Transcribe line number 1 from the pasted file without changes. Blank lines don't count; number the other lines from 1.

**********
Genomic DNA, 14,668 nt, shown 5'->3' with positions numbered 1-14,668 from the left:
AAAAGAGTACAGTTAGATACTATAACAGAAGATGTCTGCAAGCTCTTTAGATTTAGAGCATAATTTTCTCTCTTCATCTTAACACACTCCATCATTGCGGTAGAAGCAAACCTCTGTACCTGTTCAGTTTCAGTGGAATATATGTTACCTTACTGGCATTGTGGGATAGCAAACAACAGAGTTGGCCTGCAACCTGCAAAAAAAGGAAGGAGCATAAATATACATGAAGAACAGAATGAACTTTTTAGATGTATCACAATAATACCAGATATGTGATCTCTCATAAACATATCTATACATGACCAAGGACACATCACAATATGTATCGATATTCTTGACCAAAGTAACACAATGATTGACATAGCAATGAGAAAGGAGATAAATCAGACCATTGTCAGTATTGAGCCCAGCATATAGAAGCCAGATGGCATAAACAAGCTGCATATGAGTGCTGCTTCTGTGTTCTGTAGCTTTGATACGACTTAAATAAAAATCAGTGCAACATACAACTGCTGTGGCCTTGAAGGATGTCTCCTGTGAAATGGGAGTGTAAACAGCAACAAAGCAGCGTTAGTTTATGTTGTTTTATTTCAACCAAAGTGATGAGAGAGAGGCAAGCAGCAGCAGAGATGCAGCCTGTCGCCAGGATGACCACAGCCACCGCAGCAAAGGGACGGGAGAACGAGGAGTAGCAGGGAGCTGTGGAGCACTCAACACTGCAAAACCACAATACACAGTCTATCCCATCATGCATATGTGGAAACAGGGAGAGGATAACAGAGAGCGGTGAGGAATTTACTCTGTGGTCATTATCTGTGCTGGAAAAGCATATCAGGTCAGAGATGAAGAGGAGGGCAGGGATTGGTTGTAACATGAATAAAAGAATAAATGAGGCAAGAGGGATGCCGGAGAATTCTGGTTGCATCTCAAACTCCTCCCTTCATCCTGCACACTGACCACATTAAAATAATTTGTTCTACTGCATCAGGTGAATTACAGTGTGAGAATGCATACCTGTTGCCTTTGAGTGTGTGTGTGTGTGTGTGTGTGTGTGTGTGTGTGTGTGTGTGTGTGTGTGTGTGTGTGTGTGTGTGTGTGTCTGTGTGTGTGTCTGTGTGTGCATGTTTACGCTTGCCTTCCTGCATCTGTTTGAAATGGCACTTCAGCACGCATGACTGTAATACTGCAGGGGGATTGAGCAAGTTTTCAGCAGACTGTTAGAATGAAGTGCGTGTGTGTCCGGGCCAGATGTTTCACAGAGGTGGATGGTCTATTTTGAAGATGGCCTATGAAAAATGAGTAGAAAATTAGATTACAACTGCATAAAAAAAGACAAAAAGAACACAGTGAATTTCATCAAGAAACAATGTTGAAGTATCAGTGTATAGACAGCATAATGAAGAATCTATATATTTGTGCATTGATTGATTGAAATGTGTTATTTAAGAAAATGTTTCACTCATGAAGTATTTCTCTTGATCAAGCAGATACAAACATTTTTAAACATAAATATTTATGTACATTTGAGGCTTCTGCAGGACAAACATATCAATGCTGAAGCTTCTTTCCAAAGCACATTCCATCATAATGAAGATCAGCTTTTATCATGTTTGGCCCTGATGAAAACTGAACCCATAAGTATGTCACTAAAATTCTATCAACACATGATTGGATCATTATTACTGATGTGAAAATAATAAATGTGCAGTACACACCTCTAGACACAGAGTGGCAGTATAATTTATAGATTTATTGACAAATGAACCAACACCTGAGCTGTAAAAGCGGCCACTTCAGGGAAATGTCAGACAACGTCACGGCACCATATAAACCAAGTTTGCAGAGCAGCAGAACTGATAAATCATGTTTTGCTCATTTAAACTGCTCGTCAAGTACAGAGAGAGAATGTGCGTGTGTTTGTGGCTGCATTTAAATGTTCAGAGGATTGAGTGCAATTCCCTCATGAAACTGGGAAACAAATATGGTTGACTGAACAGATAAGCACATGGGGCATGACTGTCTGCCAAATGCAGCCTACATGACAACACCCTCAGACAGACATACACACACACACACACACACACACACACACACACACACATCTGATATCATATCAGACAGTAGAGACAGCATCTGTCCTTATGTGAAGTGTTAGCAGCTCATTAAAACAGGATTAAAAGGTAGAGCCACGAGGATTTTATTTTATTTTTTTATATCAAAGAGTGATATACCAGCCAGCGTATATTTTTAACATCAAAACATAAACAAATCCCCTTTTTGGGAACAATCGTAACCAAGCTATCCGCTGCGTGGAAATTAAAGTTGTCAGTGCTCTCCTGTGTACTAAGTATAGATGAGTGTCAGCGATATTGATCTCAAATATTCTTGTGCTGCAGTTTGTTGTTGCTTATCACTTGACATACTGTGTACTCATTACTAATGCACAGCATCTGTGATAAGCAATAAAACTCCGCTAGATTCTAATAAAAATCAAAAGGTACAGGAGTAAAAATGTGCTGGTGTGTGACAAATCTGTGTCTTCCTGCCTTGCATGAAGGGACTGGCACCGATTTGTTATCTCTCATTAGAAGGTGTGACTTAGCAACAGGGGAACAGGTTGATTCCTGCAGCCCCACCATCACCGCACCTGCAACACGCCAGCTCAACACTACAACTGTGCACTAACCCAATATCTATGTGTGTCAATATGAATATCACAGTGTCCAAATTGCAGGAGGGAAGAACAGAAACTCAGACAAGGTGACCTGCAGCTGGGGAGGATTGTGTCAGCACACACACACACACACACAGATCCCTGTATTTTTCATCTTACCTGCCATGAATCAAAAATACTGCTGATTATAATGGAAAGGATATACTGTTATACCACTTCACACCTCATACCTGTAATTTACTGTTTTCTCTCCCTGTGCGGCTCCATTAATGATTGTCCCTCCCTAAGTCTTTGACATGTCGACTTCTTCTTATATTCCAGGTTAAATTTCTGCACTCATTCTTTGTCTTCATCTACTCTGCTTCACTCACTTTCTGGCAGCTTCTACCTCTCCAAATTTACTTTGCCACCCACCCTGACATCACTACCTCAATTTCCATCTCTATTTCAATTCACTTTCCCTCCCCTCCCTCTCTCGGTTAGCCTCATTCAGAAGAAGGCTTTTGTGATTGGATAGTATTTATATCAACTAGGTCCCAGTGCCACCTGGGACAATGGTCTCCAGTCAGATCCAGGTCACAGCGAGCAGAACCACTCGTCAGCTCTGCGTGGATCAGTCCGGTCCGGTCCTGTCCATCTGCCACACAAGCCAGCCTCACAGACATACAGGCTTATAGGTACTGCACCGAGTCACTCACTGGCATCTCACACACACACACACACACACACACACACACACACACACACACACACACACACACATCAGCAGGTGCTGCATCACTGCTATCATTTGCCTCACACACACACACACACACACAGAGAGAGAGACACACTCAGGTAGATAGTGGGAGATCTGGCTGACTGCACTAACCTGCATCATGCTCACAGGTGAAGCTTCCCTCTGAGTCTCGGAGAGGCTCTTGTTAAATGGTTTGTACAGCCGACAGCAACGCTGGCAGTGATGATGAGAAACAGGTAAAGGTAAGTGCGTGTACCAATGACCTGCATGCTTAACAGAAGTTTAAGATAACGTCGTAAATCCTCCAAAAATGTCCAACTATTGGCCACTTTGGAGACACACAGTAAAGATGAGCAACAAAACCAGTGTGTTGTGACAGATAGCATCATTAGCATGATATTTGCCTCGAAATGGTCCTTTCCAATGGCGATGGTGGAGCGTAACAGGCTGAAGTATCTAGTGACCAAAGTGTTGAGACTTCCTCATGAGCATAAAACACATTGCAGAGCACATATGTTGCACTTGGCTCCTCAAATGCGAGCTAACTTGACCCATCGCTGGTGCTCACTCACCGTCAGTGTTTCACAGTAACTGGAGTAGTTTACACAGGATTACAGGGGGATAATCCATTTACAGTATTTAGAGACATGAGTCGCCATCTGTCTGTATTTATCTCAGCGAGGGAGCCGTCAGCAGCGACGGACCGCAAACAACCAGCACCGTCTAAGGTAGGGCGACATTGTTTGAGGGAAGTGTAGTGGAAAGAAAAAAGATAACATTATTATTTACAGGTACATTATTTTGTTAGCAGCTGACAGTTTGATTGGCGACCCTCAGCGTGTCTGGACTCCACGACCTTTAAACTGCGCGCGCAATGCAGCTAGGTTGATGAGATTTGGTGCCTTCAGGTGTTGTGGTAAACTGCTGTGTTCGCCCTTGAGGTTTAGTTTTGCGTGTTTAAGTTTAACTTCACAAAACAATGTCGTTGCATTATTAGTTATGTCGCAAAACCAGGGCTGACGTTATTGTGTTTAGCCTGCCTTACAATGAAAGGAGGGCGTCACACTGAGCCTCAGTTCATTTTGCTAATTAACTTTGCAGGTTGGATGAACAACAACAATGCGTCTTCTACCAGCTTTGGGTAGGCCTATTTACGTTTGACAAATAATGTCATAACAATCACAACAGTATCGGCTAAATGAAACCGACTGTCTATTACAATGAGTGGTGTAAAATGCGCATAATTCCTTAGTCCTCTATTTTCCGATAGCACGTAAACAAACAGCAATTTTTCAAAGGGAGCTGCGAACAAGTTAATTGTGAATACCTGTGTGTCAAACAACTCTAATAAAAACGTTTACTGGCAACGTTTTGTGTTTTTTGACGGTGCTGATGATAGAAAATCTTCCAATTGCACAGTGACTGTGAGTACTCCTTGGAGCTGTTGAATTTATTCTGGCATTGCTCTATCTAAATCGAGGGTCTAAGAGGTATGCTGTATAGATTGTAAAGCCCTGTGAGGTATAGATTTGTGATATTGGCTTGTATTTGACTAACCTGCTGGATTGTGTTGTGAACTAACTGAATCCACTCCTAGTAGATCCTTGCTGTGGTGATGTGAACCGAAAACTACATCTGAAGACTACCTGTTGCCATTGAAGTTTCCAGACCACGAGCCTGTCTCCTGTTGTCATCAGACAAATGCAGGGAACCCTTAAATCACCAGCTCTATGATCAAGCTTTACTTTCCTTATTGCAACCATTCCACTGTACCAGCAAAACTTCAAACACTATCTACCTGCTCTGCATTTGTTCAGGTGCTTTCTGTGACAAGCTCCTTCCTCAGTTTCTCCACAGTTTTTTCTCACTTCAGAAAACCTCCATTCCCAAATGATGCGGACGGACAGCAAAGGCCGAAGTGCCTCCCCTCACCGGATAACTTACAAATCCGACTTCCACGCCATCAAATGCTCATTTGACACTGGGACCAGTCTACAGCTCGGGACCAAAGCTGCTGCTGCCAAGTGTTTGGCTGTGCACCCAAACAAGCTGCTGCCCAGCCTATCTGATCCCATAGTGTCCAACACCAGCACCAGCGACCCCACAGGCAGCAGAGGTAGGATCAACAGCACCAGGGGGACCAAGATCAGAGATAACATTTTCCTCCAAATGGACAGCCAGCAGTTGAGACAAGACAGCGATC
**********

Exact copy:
Genomic DNA, 14,668 nt, shown 5'->3' with positions numbered 1-14,668 from the left: